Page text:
Center encourages donation of frozen embryos
■ This program offers couples who already have embryos in storage the option of giving them to others waiting to "adopt."
By Andis Robeznieks — Posted Feb. 9, 2004
The Christian Medical Assn. has decided to do something about the fact that there are some 400,000 human embryos in frozen storage in the United States. It's trying to get them "adopted."
The CMA helped develop the National Embryo Donation Center at the Southeastern Fertility Center on the campus of the Baptist Hospital for Women in Knoxville, Tenn., to handle the medical, legal and social needs of donors and recipients. "Right now our focus is getting donation of embryos -- not new ones -- but existing ones already in storage," said CMA spokeswoman Margie Shealy.
Twenty couples have donated embryos to the center but more than 140 couples are waiting to adopt.
The process is not without its critics. The National Abortion and Reproductive Rights Action League sees it as a way to develop full legal rights for embryos. Other critics wonder if people shouldn't be adopting children already born instead.
But JoAnn Eiman, spokeswoman for the Snowflakes Embryo Adoption Program in Fullerton, Calif., said the frozen embryo and the parentless child are in "identical" situations. "They're both children waiting for families," she said.
Others object to using the term "adoption." But the National Embryo Donation Center's director, Jeffrey Keenan, MD, said it's a good description. "Legally, they're not [adopted], but socially, ethically, morally, they may be," he said.
Dr. Keenan said there are three reasons people adopt embryos: because they want to experience pregnancy and birth, because adopting American newborns has become more difficult and because they have sympathy for embryos in frozen storage.
"We all started as embryos, and I feel that we should respect these embryos," Dr. Keenan said. "They're not all going to turn into adults, but they are human and they have the same potential as you or I."
Uncomfortable decisions ahead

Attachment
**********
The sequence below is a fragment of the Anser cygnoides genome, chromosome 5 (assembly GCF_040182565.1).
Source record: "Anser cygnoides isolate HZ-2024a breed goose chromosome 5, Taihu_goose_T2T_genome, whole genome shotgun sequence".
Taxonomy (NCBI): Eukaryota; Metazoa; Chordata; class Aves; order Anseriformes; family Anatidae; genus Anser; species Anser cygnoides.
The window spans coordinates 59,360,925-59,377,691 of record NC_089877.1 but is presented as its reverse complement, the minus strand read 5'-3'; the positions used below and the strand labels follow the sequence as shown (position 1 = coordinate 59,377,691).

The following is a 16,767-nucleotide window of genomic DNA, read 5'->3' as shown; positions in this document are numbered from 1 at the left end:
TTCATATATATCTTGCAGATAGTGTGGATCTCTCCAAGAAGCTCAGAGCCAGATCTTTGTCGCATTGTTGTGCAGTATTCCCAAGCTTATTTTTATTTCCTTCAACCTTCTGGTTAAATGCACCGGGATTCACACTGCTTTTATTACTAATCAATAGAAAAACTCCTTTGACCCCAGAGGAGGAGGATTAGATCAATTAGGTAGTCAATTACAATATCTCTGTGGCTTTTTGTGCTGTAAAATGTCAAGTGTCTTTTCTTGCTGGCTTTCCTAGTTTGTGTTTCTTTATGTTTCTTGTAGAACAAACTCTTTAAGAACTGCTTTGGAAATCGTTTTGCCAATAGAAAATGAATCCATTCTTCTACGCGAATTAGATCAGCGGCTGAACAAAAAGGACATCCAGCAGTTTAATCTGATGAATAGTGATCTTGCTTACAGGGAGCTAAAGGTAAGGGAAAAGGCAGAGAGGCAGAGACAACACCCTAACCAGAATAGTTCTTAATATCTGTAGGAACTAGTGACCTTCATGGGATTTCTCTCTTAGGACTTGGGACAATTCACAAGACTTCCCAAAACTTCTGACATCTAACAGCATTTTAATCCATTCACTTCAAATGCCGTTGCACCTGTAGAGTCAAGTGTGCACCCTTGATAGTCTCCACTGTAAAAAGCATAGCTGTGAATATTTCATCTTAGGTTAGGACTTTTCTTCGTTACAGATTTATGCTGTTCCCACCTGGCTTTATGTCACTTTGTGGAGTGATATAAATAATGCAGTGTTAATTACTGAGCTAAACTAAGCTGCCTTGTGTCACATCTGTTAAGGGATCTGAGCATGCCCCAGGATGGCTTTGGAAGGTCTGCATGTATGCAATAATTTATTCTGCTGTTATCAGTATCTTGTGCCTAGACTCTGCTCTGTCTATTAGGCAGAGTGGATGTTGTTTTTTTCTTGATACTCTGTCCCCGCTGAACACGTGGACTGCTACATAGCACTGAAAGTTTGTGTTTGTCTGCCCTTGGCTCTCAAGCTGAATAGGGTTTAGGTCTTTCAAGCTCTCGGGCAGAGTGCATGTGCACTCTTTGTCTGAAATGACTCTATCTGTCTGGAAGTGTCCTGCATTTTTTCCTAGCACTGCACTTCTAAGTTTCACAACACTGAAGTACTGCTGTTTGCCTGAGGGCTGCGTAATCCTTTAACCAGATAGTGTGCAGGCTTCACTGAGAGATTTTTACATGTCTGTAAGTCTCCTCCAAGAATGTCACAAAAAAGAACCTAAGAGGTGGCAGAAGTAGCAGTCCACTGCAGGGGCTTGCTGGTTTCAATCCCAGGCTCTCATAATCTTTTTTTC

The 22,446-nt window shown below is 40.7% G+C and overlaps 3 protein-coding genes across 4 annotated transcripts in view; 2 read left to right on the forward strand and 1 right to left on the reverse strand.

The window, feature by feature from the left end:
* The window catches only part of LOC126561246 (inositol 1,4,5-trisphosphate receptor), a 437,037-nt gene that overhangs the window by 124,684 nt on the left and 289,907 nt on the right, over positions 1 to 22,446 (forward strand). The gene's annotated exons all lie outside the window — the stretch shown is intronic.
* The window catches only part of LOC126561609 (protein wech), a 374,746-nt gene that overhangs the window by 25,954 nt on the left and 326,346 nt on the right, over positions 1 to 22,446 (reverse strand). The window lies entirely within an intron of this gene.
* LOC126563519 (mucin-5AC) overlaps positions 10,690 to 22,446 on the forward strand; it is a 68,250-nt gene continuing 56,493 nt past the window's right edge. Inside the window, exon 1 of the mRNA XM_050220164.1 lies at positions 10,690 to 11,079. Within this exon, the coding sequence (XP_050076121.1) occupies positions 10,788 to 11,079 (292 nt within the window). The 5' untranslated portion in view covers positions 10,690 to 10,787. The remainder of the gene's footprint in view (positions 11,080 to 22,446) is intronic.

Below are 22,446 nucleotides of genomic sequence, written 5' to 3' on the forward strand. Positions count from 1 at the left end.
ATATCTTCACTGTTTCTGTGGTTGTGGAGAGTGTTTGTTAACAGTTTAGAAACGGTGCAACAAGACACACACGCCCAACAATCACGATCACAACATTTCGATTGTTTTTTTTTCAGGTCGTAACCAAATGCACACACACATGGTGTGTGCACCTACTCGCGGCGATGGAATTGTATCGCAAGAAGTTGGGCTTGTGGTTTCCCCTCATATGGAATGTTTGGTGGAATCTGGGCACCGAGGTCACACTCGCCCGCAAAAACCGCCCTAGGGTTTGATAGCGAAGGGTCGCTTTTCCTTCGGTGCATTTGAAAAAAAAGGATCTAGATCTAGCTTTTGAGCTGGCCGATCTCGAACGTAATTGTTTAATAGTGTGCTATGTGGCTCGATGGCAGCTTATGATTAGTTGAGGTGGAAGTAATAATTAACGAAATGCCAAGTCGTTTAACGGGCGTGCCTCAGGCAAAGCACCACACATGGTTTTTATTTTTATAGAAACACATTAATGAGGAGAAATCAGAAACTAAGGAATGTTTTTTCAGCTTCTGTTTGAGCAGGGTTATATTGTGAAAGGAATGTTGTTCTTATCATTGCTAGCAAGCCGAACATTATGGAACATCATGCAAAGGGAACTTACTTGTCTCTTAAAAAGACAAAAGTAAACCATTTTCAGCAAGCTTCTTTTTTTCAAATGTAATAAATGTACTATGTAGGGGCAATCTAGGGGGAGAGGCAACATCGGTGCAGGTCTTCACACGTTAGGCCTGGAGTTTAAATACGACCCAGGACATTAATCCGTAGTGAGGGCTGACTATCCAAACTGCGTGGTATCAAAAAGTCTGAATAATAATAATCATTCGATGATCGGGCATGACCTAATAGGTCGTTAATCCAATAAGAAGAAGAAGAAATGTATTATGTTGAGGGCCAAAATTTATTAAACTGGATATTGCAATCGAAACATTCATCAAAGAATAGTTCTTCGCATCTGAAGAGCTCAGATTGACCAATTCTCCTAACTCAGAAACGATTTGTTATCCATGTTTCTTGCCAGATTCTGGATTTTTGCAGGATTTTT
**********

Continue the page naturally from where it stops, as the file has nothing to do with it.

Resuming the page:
About 10,000 embryos in storage are earmarked for donation, Dr. Keenan said, but of the 380,000 or so being kept for fertility treatments, he expects that half will never be used.
"Really, they're just putting off an uncomfortable decision," he said of couples who are finished building a family but still have embryos in storage and are uncertain about what to do with them.
"Most physicians do not bring this up with their patients," Dr. Keenan said. "My take-home message to physicians is: Get your patients to make that uncomfortable decision."
Besides donation to another couple, other options are keeping embryos in storage until they become unusable and must be discarded, donating them for research or destroying them immediately.
"For couples who find those other options distasteful, this is a perfect solution," Dr. Keenan said.
The National Embryo Donation Center has several options for donating couples. They can do so anonymously, they can choose the couple who receives their embryos and have no contact with them after the child is born or they can have full contact. Dr. Keenan said the Snowflakes Program operates much like a traditional adoption agency, while the NEDC has more of a medical component.
"What we offer is somewhere in between a fertility process and a traditional adoption with a little bit of both," he said.
With so many embryos in storage, Dr. Keenan said a network of donation centers eventually will form.
"At some point in time, this will be just one of several regional embryo donation centers," he said. "We see a huge potential need."
The 6-year-old Snowflakes program is coming off its busiest year yet. Of the 46 babies whose births it helped arrange, 20 were born last year and at least 13 more are expected this year, Eiman said, adding that she doesn't see the NEDC as a competitor.
"There are so many embryos," she said. "We don't need to be the only agency."